Broadly speaking, the right wing is in favour of freedom, self-reliance, and limited government interference, with lower taxes. The left wing is in favour of government organisations, taxation to provide welfare and support for ordinary people, and community before individualism. Both fascism and communism ultimately end the rights of the individual, and of society as a whole. They are also known as ‘totalitarian states’ or ‘despotic regimes’. They are undemocratic.
Some people pick a party that represents a particular point on that line, and that’s who they vote for no matter what. In the UK, our centre-right to right wing party is the Conservative or Tory Party. Our main centre-left to left wing parties are Labour and Liberal Democrats. There is a right to far-right party called UKIP.
The Conservative Party (currently the party in power) chose to back the ‘remain’ vote, to stay in the EU. Since there are better options for the UK from a capitalist perspective outside the EU, this wasn’t an obvious choice. However, Google ‘illuminati’ and ‘Bilderberg Group’ for potential other reasons for them wanting to be part of a superstate.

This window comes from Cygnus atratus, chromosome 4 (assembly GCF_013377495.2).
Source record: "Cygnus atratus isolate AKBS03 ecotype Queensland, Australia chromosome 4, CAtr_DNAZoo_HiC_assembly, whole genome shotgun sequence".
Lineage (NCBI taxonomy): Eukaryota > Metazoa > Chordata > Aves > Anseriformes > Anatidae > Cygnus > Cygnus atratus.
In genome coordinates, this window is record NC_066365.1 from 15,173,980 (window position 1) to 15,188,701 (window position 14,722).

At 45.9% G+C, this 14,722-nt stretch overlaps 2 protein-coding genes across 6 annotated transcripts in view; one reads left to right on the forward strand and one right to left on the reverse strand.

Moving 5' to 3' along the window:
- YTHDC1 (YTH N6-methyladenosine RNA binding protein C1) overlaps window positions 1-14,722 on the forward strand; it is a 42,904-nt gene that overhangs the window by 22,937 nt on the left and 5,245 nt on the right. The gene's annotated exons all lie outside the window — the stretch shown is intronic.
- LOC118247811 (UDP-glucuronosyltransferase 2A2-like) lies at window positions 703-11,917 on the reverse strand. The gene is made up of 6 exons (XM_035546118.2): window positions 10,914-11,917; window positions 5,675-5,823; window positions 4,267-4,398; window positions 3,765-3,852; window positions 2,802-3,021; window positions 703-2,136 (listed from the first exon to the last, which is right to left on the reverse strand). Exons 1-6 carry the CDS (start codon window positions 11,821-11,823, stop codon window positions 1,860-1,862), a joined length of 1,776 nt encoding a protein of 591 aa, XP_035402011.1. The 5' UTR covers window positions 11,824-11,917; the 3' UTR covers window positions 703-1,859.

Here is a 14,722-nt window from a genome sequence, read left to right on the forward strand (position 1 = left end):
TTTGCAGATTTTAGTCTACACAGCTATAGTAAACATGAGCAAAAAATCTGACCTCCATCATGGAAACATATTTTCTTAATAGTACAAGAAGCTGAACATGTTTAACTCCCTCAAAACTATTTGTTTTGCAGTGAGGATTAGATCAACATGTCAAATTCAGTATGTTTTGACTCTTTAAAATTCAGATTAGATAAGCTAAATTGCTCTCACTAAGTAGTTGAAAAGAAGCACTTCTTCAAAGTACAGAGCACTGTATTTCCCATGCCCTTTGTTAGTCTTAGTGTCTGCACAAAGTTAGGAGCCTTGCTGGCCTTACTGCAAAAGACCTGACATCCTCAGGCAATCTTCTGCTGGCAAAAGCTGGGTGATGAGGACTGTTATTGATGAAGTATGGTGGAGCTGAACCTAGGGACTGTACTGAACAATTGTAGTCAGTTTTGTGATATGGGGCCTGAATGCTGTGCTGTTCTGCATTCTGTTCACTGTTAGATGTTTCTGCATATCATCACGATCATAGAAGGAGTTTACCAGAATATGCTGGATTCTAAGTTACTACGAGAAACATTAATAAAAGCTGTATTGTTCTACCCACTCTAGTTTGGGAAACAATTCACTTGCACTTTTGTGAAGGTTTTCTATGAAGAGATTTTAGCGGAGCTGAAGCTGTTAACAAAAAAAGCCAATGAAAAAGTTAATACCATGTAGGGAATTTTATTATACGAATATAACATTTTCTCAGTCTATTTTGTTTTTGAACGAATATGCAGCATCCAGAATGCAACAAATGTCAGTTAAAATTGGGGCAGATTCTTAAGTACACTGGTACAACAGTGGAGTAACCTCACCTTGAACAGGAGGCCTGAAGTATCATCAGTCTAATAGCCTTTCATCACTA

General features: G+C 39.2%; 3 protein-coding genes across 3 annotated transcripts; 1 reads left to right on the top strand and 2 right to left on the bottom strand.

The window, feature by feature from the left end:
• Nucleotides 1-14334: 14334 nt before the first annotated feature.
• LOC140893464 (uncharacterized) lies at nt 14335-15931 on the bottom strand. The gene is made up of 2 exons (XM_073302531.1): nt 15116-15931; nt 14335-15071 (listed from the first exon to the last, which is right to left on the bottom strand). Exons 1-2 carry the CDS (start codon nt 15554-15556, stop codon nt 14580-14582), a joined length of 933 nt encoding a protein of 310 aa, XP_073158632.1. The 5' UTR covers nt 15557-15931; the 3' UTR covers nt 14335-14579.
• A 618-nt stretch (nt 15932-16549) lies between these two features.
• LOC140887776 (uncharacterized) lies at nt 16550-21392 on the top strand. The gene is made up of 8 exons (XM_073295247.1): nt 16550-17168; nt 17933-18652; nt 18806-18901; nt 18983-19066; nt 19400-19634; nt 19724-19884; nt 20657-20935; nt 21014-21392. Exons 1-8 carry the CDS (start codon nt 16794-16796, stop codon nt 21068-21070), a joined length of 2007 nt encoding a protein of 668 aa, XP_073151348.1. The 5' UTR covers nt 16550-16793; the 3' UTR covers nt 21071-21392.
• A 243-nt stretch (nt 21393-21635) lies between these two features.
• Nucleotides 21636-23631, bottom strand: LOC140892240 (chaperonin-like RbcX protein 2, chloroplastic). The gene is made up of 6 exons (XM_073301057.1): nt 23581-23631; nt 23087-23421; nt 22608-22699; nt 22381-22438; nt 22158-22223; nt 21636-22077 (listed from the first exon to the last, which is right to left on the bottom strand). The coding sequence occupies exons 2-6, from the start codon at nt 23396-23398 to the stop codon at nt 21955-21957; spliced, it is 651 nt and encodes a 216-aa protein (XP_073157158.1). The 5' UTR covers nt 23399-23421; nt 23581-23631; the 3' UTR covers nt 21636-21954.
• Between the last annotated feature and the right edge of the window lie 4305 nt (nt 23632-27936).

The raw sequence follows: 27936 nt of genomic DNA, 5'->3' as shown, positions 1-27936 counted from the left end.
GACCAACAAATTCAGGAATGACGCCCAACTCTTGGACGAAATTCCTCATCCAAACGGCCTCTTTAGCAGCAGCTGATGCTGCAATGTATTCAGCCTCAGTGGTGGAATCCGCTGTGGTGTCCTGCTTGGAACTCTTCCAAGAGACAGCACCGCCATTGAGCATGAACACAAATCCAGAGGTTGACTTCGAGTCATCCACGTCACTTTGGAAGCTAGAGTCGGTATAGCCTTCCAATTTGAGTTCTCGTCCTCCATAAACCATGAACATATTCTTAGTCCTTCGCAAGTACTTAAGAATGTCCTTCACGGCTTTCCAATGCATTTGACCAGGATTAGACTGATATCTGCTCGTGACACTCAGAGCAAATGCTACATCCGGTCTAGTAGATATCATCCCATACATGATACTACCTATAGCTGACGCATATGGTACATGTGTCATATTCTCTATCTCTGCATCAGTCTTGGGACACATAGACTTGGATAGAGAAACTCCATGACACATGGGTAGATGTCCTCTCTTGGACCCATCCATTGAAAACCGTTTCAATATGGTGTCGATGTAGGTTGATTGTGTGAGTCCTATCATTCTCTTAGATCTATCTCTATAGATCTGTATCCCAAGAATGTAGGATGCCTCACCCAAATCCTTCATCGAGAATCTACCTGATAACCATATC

UKIP wanted us out of the EU. That is their raison d’etre, Modus Operandi, and various other fancy words meaning generally ‘it is why they exist and what they do’.
Many Labour voters wanted us to stay. There’s also what Scotland wanted, and their parties. Basically, this is going to get long if I go into all of it, so just bear in mind that many left wing people wanted us to stay, and many right wing people wanted us to leave. Also, some left wing people wanted us to leave, and some right wing people wanted us to stay. I’m not party political, so I ignored all of them.
- Britain joined the EEC in 1973, (later known as the EC and then EU). It was set up to help post-war European countries to trade with each other.
- The goals were free trade between nations, and peaceful negotiations between previously warring countries.